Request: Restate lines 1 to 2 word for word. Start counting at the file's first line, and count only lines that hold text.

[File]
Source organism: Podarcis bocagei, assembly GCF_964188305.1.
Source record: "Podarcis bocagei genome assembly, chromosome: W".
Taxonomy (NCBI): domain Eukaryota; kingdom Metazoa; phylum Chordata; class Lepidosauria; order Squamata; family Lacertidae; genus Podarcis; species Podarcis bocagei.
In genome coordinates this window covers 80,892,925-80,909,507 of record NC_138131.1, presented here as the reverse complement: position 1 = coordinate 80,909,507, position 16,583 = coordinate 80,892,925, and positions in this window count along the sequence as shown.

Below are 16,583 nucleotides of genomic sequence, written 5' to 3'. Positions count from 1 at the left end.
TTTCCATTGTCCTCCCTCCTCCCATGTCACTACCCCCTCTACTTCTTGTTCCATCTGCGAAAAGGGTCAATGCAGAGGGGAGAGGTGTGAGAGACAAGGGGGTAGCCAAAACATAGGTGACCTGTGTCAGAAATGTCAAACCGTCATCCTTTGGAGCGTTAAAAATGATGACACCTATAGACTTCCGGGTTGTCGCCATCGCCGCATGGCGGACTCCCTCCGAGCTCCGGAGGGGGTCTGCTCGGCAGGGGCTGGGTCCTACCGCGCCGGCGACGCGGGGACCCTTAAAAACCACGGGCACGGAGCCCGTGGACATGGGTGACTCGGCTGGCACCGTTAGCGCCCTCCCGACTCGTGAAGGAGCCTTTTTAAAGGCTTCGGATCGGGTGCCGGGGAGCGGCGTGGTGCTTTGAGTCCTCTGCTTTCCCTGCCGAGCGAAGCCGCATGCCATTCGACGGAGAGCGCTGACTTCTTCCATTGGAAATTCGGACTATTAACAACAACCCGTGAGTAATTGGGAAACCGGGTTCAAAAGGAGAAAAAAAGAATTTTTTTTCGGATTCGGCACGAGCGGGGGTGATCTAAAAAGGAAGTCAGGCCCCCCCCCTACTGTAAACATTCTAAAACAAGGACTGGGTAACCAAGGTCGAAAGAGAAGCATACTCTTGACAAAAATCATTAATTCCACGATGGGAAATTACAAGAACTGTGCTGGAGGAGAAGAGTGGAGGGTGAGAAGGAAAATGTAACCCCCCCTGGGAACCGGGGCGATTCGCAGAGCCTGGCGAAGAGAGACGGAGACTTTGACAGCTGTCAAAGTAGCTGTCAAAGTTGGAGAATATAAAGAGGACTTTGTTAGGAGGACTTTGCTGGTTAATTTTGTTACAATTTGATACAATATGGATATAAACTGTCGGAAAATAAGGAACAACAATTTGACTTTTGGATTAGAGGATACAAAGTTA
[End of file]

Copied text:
Source organism: Podarcis bocagei, assembly GCF_964188305.1.
Source record: "Podarcis bocagei genome assembly, chromosome: W".